Soon Trautwein was joined by Oskar Sala
who helped develop the Trautonium until his death in 2002. Sala was a German physicist, composer, and a pioneer of electronic music. In 1948 Sala further developed the Trautonium into the Mixtur-Trautonum:
The Mixtur-Trautonium allowed for the first time in music history the execution of sounds which had only been known in theory since the Middle Ages, but were never actually playable[example needed]. Sala's invention opened the field of subharmonics, the symmetric counterpart to overtones, so that a thoroughly distinct tuning evolved.
During the 40's and 50's Sala worked on numerous film scores perhaps the best known the non-musical soundtrack for Alfred Hitchcock's The Birds. Click the You Tube icon to watch the video:
Oskar Sala was a pupil of the German composer Paul Hindemith
who was quite interested in the Trautonium and wrote a number of selections for it. On the 20th of June 1930, the Trautonium was introduced by Hindemith and Sala at a concert called Neue Musik Berlin 1930. The concert included the 7 trio pieces for three Trautoniums by Paul Hindemith. A more recent performance is available on You Tube:
Hindemith himself played the top part, Sala the middle part, and Rudolph Schmidt the bass part. There was a positive response to the music that caused Hindemith to write more for the Trautonium including a concertino for trautonium and strings:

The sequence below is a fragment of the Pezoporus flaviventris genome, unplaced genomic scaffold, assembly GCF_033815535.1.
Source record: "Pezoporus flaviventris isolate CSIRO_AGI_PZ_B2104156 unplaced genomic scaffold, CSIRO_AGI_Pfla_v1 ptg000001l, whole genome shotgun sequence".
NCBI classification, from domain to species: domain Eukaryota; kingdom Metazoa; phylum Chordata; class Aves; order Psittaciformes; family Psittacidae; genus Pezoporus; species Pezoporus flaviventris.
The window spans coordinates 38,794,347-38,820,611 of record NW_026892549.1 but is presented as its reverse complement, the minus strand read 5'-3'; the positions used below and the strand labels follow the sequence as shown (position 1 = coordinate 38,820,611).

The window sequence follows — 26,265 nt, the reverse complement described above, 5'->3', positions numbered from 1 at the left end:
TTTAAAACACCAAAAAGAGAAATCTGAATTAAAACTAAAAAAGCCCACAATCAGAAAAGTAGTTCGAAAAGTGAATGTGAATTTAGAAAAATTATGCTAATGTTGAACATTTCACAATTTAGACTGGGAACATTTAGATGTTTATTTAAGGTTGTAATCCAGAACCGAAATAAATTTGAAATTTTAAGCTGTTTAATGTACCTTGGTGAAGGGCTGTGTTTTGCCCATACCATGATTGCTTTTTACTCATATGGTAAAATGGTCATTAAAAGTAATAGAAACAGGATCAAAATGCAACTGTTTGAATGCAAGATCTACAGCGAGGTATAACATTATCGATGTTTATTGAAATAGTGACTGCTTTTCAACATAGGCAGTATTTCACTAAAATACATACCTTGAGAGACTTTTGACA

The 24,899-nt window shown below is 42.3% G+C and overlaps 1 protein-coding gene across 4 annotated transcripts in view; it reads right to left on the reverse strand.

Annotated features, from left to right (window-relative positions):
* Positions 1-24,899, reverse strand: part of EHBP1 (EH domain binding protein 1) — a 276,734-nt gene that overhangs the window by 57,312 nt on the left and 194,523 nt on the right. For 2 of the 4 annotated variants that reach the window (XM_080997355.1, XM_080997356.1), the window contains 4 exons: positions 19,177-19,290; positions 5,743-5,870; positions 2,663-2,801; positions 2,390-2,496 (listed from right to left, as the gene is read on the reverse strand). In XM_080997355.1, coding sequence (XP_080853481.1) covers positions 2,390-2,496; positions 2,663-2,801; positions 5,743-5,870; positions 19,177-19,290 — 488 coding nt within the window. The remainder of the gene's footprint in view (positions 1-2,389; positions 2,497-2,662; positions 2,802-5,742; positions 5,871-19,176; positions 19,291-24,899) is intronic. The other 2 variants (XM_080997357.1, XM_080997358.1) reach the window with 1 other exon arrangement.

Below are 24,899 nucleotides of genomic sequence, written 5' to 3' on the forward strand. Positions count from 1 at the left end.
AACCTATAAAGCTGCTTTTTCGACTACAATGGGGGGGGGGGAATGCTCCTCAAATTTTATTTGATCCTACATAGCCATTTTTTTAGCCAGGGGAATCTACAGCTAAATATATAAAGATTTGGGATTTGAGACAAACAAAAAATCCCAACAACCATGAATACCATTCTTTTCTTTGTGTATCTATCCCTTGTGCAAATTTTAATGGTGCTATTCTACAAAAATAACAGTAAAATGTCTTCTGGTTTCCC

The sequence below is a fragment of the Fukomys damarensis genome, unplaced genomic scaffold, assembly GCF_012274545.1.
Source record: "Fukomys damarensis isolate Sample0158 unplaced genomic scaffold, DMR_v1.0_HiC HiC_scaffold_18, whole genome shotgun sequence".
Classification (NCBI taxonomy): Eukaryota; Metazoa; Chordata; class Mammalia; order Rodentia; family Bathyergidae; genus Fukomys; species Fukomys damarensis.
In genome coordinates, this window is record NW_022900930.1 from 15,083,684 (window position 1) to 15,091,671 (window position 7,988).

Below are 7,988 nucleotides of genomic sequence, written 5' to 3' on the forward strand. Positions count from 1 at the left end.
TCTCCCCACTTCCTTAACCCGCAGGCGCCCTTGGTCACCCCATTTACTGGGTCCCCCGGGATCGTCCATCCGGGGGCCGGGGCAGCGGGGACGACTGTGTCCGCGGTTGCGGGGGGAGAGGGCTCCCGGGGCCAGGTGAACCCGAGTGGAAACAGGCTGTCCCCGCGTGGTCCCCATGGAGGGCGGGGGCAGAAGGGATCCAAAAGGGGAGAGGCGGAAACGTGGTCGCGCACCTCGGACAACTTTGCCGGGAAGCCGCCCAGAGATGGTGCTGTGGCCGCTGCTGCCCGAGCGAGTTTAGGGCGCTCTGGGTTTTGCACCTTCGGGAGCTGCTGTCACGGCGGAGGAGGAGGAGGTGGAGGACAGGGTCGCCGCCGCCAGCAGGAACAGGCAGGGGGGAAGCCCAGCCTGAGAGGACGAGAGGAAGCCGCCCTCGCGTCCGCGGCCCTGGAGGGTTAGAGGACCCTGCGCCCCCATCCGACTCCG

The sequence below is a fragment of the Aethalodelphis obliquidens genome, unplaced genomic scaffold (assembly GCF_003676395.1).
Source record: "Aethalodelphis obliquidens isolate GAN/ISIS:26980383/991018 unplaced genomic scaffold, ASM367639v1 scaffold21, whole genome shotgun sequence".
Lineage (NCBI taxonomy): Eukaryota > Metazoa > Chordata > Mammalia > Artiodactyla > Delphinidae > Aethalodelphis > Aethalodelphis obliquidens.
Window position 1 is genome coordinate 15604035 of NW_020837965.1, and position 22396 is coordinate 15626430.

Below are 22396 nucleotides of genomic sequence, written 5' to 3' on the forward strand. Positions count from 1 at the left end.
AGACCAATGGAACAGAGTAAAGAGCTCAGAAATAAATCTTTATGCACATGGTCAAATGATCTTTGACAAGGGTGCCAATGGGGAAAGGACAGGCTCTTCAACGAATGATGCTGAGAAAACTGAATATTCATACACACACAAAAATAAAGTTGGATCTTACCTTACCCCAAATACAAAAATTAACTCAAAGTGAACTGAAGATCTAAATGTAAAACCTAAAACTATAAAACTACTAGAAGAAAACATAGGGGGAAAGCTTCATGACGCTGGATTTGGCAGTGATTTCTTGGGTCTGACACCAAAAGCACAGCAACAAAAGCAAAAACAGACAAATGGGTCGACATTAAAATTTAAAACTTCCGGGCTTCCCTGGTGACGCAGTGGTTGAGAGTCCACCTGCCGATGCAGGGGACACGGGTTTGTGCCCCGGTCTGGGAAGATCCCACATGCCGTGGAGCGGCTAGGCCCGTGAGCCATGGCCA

Sala did not teach his art to any pupils until Peter Pichler a Munich musician and artist met Sala in his Berlin studios in 1996. Pichler had heard the sound as a young man and was fascinated by the emotional impact and dynamic range of the sound. He searched far and wide for someone who understood the instrument and finally tracked down Sala. Much of Sala's knowledge has been preserved as a result. Pichler is one of the few musicians who has mastered the Trautonium as well as composing for it. There is an appended video with Pichler playing two short pieces by Hindemith in a very weird studio! The Trautonium is an early predecessor of the much more versatile electronic synthesizers such as the Moog synthesizer in the appended photo.